It's not surprising, as all authors--even bestselling ones like Larsson, J.K. Rowling, and J.D. Salinger--were rejected by someone early in their careers. What's interesting about Larsson's case, though, is how/why this information was uncovered--when they found the actual hardcopies of his early short stories.
The Associated Press reported on the discovery yesterday:
Two early science fiction stories by the late crime novelist Stieg Larsson have been uncovered in Stockholm, the Swedish National Library said Tuesday.
The best-selling author sent the short stories to the Swedish science fiction magazine Jules Verne when he was 17, hoping to have them published, but the magazine rejected them.
The library received the stories, titled "The Crystal Balls" and "The Flies," as part of a private donation of the magazine's archives in 2007, library spokesman Hakan Farje said.
Larsson never had time to enjoy the success of his Millennium trilogy of crime novels, which have sold more than 20 million copies worldwide. He died in 2004 of a heart attack at age 50, a year before the first novel in the series, "The Girl With the Dragon Tattoo," was published in his native Sweden.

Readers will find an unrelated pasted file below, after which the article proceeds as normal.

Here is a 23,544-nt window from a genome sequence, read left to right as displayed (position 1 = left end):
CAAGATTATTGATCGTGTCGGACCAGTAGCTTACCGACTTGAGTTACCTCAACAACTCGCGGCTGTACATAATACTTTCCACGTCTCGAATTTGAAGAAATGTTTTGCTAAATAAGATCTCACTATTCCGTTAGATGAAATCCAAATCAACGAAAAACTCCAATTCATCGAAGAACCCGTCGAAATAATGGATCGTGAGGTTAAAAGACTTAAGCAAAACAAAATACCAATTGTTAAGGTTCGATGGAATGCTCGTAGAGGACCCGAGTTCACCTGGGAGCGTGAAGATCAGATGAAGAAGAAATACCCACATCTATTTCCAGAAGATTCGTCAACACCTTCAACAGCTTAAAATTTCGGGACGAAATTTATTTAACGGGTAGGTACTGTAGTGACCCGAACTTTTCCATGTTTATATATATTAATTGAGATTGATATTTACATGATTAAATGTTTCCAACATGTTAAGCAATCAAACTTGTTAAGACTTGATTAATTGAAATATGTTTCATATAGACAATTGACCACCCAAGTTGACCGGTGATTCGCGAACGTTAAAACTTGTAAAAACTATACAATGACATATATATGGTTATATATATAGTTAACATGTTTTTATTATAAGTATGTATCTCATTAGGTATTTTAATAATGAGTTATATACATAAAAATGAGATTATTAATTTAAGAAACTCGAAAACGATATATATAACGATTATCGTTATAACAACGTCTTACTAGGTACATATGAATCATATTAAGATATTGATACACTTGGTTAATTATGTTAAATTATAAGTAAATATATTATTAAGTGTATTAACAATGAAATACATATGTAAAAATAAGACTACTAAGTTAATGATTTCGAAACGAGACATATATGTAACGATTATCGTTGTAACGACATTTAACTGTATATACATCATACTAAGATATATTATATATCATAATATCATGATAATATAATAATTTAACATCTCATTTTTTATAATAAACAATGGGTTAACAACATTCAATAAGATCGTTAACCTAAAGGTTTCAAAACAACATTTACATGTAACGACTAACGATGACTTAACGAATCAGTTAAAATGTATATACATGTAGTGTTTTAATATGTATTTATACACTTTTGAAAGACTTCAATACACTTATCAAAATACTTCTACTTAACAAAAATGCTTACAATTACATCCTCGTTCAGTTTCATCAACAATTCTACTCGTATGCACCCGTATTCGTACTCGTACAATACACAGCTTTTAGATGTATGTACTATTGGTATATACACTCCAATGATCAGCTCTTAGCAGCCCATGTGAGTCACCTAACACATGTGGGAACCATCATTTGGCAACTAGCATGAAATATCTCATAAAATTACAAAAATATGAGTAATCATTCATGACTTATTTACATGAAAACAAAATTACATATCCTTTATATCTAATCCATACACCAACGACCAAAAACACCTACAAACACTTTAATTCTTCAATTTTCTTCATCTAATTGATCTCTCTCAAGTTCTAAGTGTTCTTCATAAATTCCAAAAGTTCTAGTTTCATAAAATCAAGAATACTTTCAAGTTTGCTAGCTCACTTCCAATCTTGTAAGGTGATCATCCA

In the letter to the Jules Verne magazine, Larsson described himself as "a 17-year old guy from Umea with dreams of becoming an author and journalist," Farje said. He called the science fiction stories his "first tentative efforts" at writing.
Farje said the author's heirs should decide whether to publish the stories.
Larsson had originally planned to compose 10 books in the Millennium series and had written about half of a fourth book before he died. That work hasn't been published because of a legal battle over Larsson's estate between his brother and father and Larsson's longtime partner, Eva Gabrielsson.
Public access to material in the archive of the Swedish National Library is decided on a case-by-case basis, depending on the content. Farje said it was unclear if the public will get access to Larsson's work.
See the article HERE